Just as Gerard Alessandrini changes audience perspective on any show he spoofs in "Forbidden Broadway," so do Jim Luigs and Scott Warrender with "The Plexiglass Slipper," their modernist revision of the Cinderella story. Audiences who see it may never look at the old girl with quite the same innocent eyes.
Just as Gerard Alessandrini changes audience perspective on any show he spoofs in “Forbidden Broadway,” so do Jim Luigs and Scott Warrender with “The Plexiglass Slipper,” their modernist revision of the Cinderella story. Audiences who see it may never look at the old girl with quite the same innocent eyes.
The creators, who scored a success with their 1993 “Ring” cycle parody “Das Barbecu,” look at the centuries-old myth with a new spirit, giving it a contempo flair without losing that fairytale feeling.
Luigs has built up the fairy godmother role (played by a deliciously jaded Patti Allison) as a member of the godmother’s union waiting for her next assignment. Mary Poppins, Glinda and others gather in the union hall to sing the spirited “Your Wish Is Our Command,” before Cinderella meets a woman who promises to make her dreams come true, without the sugar coating.
However, this Cinderella (a tenacious and graceful Kris Danford), and her prince (an uncharismatic Ned Noyes) are unwilling participants in the King and Queen’s plan to find a mate for their son at the ball. Cinderella, in fact, sees the event as a chance to escape her hellish life with her wicked stepmother (Suzanne Grodner) and her gaseous stepsisters (Joshua Rowan and Jaime Tintor).
But the godmother intervenes, turning her mice and pumpkins into footmen and a chariot (well, a Volkswagen Beetle), and Cinderella is off to meet the prince. Of course, they immediately fall in love, but after she retreats to beat her midnight deadline, they reconnect in the woods and reveal they might be ready for some tough love from Dr. Phil. They’ve got issues to resolve.
It’s not quite “Into the Woods,” but does offer a pleasantly refreshing twist.
Acting on a hunch that things aren’t going well, the godmother begs to return but is told she won’t have any magic power, leading her to discover her true maternal instinct. She sings to Cinderella the sweet ballad “The Magic Is You,” one of the highlights in Warrender’s pleasant if slightly generic score.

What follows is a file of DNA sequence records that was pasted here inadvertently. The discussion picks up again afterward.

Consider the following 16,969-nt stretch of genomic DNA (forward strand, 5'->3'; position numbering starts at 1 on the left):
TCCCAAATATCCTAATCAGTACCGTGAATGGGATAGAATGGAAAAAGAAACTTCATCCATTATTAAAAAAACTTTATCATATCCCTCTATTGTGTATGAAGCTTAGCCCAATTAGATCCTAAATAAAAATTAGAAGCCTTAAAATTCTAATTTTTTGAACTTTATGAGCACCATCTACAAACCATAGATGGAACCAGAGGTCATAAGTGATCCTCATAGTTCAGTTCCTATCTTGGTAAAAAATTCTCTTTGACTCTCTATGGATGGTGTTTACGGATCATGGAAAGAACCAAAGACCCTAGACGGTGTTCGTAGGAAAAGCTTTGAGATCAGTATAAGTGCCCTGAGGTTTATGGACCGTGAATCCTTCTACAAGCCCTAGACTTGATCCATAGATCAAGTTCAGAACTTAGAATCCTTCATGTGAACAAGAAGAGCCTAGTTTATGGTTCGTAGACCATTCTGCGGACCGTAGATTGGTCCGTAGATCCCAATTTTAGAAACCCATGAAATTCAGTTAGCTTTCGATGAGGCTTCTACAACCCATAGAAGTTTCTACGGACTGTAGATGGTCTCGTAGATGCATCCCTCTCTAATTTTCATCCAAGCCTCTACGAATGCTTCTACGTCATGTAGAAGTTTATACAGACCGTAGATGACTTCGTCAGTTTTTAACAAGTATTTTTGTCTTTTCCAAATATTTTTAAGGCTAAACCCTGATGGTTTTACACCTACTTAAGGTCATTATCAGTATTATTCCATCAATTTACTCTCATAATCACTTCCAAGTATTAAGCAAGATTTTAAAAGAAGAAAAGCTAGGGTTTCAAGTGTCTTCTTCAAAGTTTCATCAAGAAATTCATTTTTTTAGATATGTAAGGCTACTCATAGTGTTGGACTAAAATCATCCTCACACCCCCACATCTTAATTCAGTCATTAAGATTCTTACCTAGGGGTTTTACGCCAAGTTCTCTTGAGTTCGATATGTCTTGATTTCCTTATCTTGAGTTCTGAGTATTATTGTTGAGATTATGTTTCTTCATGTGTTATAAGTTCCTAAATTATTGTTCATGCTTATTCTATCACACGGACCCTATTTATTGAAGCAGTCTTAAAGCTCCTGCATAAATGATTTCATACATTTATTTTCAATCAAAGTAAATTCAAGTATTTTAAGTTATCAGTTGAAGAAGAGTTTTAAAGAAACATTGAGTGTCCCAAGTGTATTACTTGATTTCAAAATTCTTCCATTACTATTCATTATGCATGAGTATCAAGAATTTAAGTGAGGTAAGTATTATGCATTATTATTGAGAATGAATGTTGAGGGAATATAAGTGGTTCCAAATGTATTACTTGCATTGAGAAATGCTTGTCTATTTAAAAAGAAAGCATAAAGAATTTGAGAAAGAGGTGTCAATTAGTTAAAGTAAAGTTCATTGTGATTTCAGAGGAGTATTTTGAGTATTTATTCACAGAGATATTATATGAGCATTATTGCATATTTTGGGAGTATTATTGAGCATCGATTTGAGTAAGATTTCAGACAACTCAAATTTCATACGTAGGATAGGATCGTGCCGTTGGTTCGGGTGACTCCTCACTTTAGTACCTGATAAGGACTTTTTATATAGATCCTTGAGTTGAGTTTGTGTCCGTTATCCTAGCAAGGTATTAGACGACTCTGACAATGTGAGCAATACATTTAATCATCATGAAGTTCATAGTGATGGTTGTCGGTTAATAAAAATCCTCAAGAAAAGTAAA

The other highlight is the bitchy “Motherhood” sung by Grodner, who makes the most of the comic evilness. She’s dressed to look like a cross between Cruella de Vil and Joan Crawford, as she bemoans her fate with a bottle and such lyrics as “You’re doomed no matter how hard you try: You’re born, you have your kids, and then you die! If you’re lucky!”
In Luigs’ version, the Queen was once a theater dancer who captured the King’s eye from the stage. Wanda Richert returns to her “42nd Street” roots with a spirited tap routine to “One Step.” However, as graceful and beautiful as her dancing is to watch, A.C. Ciulla’s choreography doesn’t create the desired excitement.
The Asolo Rep production, staged by Danny Scheie, brings together a mostly spirited cast that only occasionally overreaches toward shtick when simplicity would be funnier and more touching.
While there are only a few strong singers in the cast, musical director Nick DeGregorio brings out the best in terms of character during the songs.
The sets and costumes by Eduardo Sicangco (who also designed the original “Das Barbecu”) combine bland grays with a colorful fairytale world glimpsed through a cut-out pumpkin frame.
The production and show have occasional flaws — the story wanes a bit whenever the Godmother and Stepmother are offstage — but this Cinderella variation adds some zest to the oft-told tale and provides theaters with a new alternative to the overly familiar versions already available.